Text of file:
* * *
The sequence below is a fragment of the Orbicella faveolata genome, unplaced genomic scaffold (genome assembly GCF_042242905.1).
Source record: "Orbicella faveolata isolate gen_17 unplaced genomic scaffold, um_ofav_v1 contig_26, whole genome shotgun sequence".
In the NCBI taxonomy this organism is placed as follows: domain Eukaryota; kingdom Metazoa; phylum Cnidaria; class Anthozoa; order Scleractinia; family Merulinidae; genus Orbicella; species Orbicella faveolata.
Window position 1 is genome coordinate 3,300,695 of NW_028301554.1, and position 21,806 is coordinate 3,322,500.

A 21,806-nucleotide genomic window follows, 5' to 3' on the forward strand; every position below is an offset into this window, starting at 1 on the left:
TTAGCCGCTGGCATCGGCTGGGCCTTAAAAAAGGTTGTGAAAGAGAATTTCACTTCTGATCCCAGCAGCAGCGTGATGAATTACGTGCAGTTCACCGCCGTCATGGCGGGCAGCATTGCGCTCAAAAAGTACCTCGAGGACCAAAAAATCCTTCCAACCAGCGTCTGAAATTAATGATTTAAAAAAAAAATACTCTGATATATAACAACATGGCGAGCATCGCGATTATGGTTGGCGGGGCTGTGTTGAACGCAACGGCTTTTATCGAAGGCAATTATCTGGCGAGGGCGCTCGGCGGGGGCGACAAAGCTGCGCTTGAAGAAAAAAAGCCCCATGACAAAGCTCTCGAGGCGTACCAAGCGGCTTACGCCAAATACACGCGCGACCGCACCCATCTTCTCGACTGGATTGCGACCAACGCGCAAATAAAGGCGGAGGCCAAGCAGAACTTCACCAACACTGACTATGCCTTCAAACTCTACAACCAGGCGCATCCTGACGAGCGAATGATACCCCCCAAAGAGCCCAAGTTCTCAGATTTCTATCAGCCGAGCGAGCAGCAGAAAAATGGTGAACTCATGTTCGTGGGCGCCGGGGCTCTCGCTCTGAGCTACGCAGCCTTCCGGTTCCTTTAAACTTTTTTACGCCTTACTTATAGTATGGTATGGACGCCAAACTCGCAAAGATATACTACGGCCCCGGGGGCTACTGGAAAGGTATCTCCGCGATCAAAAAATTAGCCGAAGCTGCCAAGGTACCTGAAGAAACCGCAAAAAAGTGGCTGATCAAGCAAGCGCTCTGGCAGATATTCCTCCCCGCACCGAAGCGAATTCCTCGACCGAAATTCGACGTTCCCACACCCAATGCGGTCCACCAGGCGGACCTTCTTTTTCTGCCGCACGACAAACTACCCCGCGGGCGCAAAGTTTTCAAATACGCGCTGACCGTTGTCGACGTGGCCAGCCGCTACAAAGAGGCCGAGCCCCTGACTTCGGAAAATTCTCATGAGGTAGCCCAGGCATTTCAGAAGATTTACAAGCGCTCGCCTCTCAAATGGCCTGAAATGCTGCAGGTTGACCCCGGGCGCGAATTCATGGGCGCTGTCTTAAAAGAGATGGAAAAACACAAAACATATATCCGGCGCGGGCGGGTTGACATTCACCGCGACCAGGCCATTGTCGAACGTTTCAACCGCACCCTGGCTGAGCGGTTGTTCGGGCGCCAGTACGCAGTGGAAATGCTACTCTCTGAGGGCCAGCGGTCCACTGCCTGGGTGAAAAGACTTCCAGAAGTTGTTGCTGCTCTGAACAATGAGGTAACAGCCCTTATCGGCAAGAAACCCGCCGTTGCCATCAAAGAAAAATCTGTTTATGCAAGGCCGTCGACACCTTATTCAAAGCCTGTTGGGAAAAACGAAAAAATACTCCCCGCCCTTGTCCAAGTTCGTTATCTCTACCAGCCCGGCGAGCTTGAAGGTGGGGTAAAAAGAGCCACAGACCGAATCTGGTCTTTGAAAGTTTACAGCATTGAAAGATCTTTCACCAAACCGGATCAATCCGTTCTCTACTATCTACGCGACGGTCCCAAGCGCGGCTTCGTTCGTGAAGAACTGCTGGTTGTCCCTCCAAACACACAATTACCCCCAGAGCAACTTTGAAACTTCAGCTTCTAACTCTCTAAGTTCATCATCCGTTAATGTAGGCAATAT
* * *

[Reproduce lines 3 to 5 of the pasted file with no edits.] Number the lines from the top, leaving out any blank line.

In the NCBI taxonomy this organism is placed as follows: domain Eukaryota; kingdom Metazoa; phylum Cnidaria; class Anthozoa; order Scleractinia; family Merulinidae; genus Orbicella; species Orbicella faveolata.
Window position 1 is genome coordinate 3,300,695 of NW_028301554.1, and position 21,806 is coordinate 3,322,500.

A 21,806-nucleotide genomic window follows, 5' to 3' on the forward strand; every position below is an offset into this window, starting at 1 on the left: